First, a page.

Jazz night at Arbuckle’s

Soft, suspended chords drifted from the piano as Melanie looked out at the crowd. Even if she shielded her eyes with her palm she couldn’t see how many were out there, which was probably just as well. The muscular smell of steak floated from an unseen plate, causing her stomach to rumble and making her momentarily forget what she was about to say.

“It’s, er,” she began. Her long nails scratched at her neck and caught on a loose thread at the shoulder of her dress. She pulled her hand sharply away and felt something give. She hoped it wouldn’t show. “Thank you all so much for being here tonight, it means the world to us. This is our last song tonight.”

At the cue, Ira’s playing began to gain form, the background music coalescing into something more insistent, something with a purpose. Melanie closed her eyes and began to sway gently from side to side, willing herself into one with the sound. It had been harder lately to find the point at which the outside world fell away and left her cocooned in a blissful fog.

Somewhere a glass smashed, and a cheer briefly rose then was stifled.

The intro was finishing and Melanie could feel Ira’s eyes on her. She nodded, and found the first note. But as she sang her thoughts leapt to the ‘dressing room’, a narrow corridor that led to the fire escape. Ira would expect a repeat of the previous night, when she’d been unwisely drunk on gin cocktails (bought by the manager, who might have hoped he’d be the beneficiary of his largesse). In spite of herself, she was tempted. Ira wasn’t bad-looking, he had a wicked sense of humour, and, most importantly, he understood music. He would understand the late nights, the travelling and the exhaustion, the motel rooms and plastic-packaged service station dinners. He wouldn’t sit up waiting for her and hurl accusations of infidelity that eventually would come true, because if that was what someone was going to think anyway, why wouldn’t you?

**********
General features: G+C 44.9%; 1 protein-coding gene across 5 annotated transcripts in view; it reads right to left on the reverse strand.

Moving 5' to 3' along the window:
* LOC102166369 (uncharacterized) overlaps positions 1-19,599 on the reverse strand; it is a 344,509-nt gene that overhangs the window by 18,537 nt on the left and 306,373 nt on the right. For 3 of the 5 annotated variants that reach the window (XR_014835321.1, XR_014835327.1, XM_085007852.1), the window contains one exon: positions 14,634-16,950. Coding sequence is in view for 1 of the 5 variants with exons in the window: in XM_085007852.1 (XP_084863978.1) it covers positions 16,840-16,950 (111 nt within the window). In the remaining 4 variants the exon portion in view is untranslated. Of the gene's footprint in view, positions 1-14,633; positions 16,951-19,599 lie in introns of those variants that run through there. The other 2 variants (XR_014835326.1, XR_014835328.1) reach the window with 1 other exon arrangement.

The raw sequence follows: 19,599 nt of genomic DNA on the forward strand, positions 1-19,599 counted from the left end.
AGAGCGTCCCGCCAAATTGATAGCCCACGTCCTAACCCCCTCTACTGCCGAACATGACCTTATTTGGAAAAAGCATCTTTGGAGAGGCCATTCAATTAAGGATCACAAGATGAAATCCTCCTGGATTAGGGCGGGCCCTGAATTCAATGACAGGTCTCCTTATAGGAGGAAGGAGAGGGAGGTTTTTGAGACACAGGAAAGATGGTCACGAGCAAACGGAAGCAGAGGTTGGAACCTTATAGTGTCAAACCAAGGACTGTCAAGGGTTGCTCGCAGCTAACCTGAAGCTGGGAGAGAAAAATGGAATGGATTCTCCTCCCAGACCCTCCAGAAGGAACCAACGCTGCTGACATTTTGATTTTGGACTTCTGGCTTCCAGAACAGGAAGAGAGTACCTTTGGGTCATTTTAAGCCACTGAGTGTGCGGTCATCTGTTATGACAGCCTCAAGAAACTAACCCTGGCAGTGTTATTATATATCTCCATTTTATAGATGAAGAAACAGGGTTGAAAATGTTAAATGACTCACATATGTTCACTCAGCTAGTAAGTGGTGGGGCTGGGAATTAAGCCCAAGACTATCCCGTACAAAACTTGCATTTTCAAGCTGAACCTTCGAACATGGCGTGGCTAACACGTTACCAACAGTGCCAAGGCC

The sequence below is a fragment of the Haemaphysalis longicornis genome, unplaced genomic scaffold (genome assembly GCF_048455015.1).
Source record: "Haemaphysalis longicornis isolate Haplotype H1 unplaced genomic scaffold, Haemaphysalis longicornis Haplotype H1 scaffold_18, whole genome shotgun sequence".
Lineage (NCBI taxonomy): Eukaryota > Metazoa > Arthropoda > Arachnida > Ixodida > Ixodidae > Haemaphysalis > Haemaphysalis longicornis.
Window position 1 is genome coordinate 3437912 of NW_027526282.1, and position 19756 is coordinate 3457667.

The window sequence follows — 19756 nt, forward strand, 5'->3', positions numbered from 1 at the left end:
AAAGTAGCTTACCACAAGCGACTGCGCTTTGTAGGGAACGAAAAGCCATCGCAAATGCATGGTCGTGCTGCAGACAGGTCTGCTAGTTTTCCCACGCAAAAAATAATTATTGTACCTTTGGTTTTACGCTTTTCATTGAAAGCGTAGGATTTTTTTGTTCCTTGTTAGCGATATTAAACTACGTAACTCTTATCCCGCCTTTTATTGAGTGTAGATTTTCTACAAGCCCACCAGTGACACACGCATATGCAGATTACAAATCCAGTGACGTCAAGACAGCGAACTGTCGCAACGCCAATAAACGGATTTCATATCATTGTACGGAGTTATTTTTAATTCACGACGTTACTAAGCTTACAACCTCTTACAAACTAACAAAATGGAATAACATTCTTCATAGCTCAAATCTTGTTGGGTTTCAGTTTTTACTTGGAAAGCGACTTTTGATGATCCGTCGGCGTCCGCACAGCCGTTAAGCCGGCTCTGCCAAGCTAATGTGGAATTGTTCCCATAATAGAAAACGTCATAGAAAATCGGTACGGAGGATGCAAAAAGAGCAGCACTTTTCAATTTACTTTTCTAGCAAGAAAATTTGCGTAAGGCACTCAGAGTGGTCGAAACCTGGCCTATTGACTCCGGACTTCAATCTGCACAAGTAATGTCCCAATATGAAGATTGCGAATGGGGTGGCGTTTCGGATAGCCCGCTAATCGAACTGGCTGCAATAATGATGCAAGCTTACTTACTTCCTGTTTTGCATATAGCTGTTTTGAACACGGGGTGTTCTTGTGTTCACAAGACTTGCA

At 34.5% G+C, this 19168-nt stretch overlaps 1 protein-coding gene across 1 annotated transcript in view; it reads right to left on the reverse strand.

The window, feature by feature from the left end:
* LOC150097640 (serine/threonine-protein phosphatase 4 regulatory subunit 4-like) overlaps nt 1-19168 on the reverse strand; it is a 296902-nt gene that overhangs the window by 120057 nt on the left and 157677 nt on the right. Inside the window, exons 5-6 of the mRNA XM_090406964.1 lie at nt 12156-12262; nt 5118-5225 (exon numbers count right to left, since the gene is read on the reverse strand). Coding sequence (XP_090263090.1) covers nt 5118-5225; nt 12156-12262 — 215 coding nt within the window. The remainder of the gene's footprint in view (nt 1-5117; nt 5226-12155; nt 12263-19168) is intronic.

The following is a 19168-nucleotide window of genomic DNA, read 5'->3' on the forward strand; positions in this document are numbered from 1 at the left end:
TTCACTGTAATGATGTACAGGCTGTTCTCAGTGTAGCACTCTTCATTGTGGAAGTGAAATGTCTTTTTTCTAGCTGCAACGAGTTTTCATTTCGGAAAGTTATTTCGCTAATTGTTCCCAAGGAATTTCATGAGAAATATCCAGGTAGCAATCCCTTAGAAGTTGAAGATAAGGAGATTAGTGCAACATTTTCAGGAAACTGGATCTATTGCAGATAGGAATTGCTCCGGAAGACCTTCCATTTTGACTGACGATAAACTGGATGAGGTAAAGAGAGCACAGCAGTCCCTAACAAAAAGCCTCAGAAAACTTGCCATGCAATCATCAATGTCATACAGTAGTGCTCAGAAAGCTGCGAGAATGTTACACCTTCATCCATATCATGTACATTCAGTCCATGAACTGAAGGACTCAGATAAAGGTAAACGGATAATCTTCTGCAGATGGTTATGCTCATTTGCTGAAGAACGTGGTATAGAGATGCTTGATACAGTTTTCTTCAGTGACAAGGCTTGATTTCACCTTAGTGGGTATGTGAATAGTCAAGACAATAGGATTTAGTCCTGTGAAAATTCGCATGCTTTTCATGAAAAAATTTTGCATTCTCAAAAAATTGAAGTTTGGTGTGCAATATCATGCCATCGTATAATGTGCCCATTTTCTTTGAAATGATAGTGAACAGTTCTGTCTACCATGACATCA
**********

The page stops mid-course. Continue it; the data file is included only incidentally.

She could do a lot worse than a man like Ira.

Back, back to the song. This was her audience and she owed them a performance: that was the cardinal rule, the one constant of the last fifteen years. Yes, you could phone in a set and people might not complain, but that wasn’t enough. You had to give them more than just the songs themselves. You had to give them you. If they didn’t want it, that was their problem.

The crowd were getting into it now, clapping along, which Melanie liked although she knew lots of singers didn’t. Always end on something upbeat, that was the key. You could serve up the most mournful set imaginable, but closing with ‘Hallelujah, I Love Him So’ or ‘Signed, Sealed, Delivered, I’m Yours’ as good as guaranteed a happy audience and a repeat booking.

It was only on the last chorus that Melanie felt she’d really done it justice, although it was good to know she still could. Ira’s playing slowed to signal the end, then he finished with a flourishing run. There was a moment of silence, punctuated only by the scrape of cutlery on cheap porcelain, before the applause started. It was a little too loud and a little too long, compensatory perhaps, but Melanie drank it in regardless. Someone was hollering and whooping like a madman, and Melanie wondered whether he knew her then decided he was just drunk.

“Thank you, thank you, thank you so much.”

The stage lights switched off and the diner music started up, some heartless funk. Undeterred, Melanie continued: “And please give a big hand for my pianist tonight, Ira Stone!”

She stretched out one hand towards Ira, the microphone still in the other. He took it, and together they bowed to their audience, the applause falling over them as light and fresh as rain.

13 thoughts on “Jazz night at Arbuckle’s